An officer may request that you take a breath test (breathalyzer) if they suspect that you have been driving under the influence as part of a roadside sobriety test. They may also request this test after you have been arrested and charged with a DUI offense.

Contrary to popular belief, breathalyzer test results are admissible in court if the correct procedure for administering the test was followed by the officer performing the test. Requesting this type of test after a DUI arrest or charge is a means to prove or collect more evidence that an individual was driving under the influence.

However, you have the right to refuse to take the breathalyzer test although it is not advisable to do so. Refusal can be viewed as further proof that you were driving under the influence. Certain penalties may also apply to drivers who refuse to take a breath test.

These penalties vary from state to state but in general may involve a driving license suspension, fines and/or some jail time, depending on whether a judge finds the offender guilty of the charges brought against them. The sentence may also be harsher for second or third offenders.

It is not requisite for a lawyer to be present for a breathalyzer test and it can be administered even if you have requested a lawyer and they have not arrived. If at all possible, it is advisable to speak to a lawyer before submitting to a breath test.

However, license suspension and other penalties may only come into effect after a specified period of time within which it is advisable to contact a lawyer to see whether you should contest the DUI charge and present a case as to your refusal to take the breathalyzer test.

Once again, it is not recommended to take this route, even if you have been drinking or were under the influence of another substance while driving. Rather submit to the test and fight the DUI charge using another type of defense with the assistance of a DUI defense lawyer or medical malpractice attorney.

The case may be dismissed due to an officer not following proper procedure during the arrest, charging or test administration process. While breathalyzer tests are accepted in court, they are not always 100% accurate and this can also be used as a defense. It is recommended to request a blood test or have an independent test administered if you feel that the breathalyzer test returned an incorrect reading.

What Are Your Rights Once You Have Been Injured By A Drunk Driver?

Drunk driving is a criminal offense in the United States. In fact, if the drunk driver is apprehended, they will be charged with driving while intoxicated (DWI) or driving under the influence (DUI). These criminal charges would be taken up separately from any civil charges filed against the driver. That means even if the driver is not convicted of any criminal charges, your personal injury lawyer can hold them liable for your injuries.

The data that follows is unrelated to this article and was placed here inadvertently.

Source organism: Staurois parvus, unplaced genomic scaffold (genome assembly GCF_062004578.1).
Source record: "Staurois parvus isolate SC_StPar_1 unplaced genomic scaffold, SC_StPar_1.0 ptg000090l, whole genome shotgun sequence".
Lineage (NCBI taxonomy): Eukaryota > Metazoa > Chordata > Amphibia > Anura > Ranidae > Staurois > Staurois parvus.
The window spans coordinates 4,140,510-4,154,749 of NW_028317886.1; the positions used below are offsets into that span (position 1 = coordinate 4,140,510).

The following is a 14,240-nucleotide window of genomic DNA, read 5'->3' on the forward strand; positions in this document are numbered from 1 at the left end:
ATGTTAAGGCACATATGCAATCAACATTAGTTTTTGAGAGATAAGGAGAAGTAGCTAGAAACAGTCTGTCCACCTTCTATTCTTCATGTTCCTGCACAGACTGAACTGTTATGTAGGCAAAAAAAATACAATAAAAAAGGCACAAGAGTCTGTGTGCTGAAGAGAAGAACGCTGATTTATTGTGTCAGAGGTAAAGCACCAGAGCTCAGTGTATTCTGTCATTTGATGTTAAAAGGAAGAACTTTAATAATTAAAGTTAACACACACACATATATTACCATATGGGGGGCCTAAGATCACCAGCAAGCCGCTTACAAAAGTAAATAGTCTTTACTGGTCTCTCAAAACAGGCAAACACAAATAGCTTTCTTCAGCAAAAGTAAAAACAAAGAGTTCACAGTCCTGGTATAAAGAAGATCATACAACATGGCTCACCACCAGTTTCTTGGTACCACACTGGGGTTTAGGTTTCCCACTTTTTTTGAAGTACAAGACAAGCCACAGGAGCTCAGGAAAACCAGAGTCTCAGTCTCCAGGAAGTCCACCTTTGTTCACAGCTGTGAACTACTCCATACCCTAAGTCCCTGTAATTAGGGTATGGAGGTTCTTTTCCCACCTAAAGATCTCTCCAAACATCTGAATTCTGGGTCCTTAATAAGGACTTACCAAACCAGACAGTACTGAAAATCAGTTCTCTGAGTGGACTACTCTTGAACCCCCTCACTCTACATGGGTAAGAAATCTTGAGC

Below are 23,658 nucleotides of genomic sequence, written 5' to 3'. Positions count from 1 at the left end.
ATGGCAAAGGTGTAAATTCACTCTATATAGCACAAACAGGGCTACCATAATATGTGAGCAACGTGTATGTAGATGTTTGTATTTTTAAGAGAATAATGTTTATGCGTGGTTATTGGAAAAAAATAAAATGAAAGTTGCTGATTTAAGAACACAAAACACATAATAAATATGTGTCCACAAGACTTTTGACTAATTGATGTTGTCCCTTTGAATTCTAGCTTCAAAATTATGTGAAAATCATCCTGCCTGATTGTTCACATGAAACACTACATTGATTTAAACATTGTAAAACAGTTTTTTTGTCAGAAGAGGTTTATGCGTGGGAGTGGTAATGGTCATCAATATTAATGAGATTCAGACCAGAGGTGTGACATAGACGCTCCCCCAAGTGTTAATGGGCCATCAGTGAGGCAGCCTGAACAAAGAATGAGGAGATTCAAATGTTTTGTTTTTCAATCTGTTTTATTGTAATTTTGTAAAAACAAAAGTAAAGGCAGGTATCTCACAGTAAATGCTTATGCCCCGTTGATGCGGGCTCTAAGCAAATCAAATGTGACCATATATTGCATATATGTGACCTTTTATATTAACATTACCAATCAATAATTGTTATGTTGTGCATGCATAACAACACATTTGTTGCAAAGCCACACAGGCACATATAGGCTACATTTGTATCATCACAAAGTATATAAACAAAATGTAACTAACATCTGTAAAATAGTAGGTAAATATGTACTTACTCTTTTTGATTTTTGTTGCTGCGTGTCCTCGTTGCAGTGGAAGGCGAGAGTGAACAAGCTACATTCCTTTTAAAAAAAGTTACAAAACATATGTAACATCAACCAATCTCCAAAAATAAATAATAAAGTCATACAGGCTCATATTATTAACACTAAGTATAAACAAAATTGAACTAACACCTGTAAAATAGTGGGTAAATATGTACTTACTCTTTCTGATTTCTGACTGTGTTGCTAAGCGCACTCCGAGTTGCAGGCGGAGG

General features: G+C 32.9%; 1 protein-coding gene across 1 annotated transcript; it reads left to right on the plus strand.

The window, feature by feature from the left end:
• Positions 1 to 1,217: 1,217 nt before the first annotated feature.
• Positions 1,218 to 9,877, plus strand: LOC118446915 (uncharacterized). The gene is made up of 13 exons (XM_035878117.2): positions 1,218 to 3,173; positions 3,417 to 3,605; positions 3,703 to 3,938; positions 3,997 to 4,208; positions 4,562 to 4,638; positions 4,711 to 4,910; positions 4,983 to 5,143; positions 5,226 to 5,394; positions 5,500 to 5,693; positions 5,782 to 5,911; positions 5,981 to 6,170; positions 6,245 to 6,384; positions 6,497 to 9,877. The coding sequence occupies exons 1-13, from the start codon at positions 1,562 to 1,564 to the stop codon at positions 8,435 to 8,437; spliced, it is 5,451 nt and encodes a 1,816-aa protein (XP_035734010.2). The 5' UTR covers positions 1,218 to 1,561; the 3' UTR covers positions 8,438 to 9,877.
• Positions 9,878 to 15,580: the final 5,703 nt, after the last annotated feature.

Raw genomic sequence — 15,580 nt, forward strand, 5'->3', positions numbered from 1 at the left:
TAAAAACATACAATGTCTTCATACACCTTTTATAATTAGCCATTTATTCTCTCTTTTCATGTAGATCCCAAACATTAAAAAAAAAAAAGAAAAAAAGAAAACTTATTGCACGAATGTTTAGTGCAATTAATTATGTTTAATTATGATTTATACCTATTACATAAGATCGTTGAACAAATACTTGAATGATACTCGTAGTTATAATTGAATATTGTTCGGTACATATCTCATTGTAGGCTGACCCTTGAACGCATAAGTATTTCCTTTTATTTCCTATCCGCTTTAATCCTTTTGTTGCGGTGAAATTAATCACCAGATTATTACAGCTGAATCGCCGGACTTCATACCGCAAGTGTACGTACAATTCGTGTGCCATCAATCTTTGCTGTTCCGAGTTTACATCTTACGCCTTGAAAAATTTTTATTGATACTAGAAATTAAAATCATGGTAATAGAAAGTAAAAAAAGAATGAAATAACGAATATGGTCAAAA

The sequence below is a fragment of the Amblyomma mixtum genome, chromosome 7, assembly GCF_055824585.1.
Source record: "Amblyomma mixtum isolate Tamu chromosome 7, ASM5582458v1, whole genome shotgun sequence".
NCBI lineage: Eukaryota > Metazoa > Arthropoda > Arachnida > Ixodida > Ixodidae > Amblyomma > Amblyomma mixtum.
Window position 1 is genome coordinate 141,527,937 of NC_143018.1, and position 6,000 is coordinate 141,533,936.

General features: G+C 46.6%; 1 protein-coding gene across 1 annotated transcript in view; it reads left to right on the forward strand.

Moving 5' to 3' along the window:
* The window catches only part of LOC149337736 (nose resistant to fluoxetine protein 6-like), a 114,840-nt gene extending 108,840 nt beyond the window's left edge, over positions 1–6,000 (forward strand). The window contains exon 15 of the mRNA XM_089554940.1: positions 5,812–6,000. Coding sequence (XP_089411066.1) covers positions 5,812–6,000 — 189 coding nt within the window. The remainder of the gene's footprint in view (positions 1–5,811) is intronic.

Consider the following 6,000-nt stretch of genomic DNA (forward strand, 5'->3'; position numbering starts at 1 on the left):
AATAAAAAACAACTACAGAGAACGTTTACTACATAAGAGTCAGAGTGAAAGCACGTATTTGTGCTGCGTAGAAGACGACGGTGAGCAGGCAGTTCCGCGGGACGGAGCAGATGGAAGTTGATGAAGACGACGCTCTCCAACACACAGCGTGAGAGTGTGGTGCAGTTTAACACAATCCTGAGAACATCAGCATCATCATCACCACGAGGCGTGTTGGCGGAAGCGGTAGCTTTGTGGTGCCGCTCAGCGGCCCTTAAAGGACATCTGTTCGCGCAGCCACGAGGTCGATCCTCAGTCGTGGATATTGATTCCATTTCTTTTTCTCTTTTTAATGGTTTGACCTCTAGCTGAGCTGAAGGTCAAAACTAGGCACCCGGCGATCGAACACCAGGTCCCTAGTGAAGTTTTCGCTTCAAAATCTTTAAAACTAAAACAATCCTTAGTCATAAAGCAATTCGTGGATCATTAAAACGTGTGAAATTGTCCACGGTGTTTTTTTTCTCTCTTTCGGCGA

If you have been injured due to the actions of a drunk driver, their insurance company might contact you and offer a settlement. This settlement will compensate for your losses that include medical expenses, property damages, and lost wages, etc. In fact, you are not obligated to accept such an offer. The best thing is to consult an auto accident lawyer immediately. A professional auto accident lawyer will advise you whether or not to accept such an offer. They will inform you if the offered settlement is unjustly low. That is why it is important that you shouldn’t sign any insurance papers until you discuss the matter with a qualified and experienced auto accident lawyer.

If the settlement offered by the insurance company is too low, you have the right to file a civil lawsuit against the drunk driver. Your accident attorney has the right to name other defendants depending on the situation. Even if you have been hit by a drunk driver who doesn’t have adequate insurance or no insurance at all, you have the right to file a case against such a driver. Your injury lawyer will file a claim against a third party defendant or your insurance provider for compensation.

That’s why it is important that you consult a reliable auto accident attorney on the market. With a host of such lawyers out there, finding the right one is not easy. That’s where your extensive research becomes important. Check the reputation, experience, specialization, customer reviews, and fees of the candidate when choosing the best auto accident lawyer for your case.

In conclusion, drunk driving is a criminal offense in the United States. According to the Center for Disease Control and Prevention, every day, more than 28 people die in the US due to a drunk driving related accident.